Oral cancer is the second most common cancer in men after stomach cancer, lung cancer, liver cancer, and colorectal cancer. In Korea, there are about 2,000 oral cancer patients a year, and tens of thousands of patients are still fighting the disease. The survival rate is low due to the difficulty in initial diagnosis, and chronic pain, dysfunction, and oral function abnormalities appear even after surgery if not treated in the early stages.
Although the exact cause of oral cancer is not yet known, smoking, drinking, viruses, radiation or ultraviolet rays, eating habits and nutritional deficiencies are mentioned as risk factors. Pain around the mouth lasting more than 2 weeks, swelling or lumps around the mouth or throat, red or white spots on the mouth or lips, repeated bleeding from the mouth or throat, or symptoms that do not heal after tooth extraction Oral cancer may be suspected.
Oral cancer treatment includes surgical resection and reconstruction, chemotherapy, and radiation therapy. In the early stage of oral cancer, local resection is performed, but in advanced cases, radiation therapy or chemotherapy is attempted before and after surgery to reduce the burden of surgery and increase the cure rate.
Oral cancer surgery involves the removal of the tumor tissue and reconstruction of the resulting defect. Professor Choi Byeong-jun of the Department of Oral and Maxillofacial Surgery at Kyunghee University Dental Hospital said, “Usually, after tissue resection, including normal tissue, at the border of oral cancer, the resulting functional impairment and esthetic damage are reconstructed and restored by transplanting bone and flesh from another part.” “Oral cancer is usually difficult to detect at an early stage, so it is often too late when it is confirmed that it is cancer,” he said.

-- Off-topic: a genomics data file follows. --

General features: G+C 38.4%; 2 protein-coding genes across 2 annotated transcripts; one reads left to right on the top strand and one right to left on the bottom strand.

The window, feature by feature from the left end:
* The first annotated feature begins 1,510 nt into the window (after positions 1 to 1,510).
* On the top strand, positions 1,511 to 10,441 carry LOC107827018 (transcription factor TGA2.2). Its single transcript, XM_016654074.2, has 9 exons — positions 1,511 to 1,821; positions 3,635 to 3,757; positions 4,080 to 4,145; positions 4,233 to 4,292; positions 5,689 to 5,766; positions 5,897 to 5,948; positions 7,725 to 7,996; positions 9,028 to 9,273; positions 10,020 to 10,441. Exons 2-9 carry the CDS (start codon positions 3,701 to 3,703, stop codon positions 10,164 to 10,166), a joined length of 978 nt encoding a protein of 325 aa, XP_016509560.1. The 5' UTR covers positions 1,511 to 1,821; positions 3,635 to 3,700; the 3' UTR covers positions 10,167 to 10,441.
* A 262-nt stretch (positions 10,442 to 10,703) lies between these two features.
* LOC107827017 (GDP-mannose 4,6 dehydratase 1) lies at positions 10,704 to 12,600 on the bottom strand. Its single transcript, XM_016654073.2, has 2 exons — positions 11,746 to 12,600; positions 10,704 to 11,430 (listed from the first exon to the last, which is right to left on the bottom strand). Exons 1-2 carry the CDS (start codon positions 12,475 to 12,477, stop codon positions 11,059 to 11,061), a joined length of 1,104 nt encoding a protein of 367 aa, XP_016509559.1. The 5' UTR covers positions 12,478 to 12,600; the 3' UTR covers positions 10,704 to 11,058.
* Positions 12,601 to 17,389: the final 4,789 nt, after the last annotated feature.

Possible complications and sequelae after oral cancer surgery include loss of oral functions such as tongue and jawbone (jawbone), facial deformation, hair loss, anorexia, general weakness, tooth decay and tooth decay, severe oral mucositis, and exposure of the lower jaw bone due to radiation osteonecrosis. etc. If oral cancer is suspected of metastasis to the lymph nodes in the neck region, not only the cancer tissue in the mouth but also the lymph tissue in the neck region must be excised. , can cause mental problems.
Professor Choi said, “To prevent oral cancer, thorough oral hygiene management, scaling and regular check-ups every 6 months, smoking cessation, and refraining from excessive drinking are recommended. If you have this, you need to get tested for oral cancer immediately, avoid spicy, salty, hot, and burnt food, and be careful not to irritate the oral mucosa with sharp teeth or dentures that do not fit well.”
Reporter Kim Soo-hyun firstname.lastname@example.org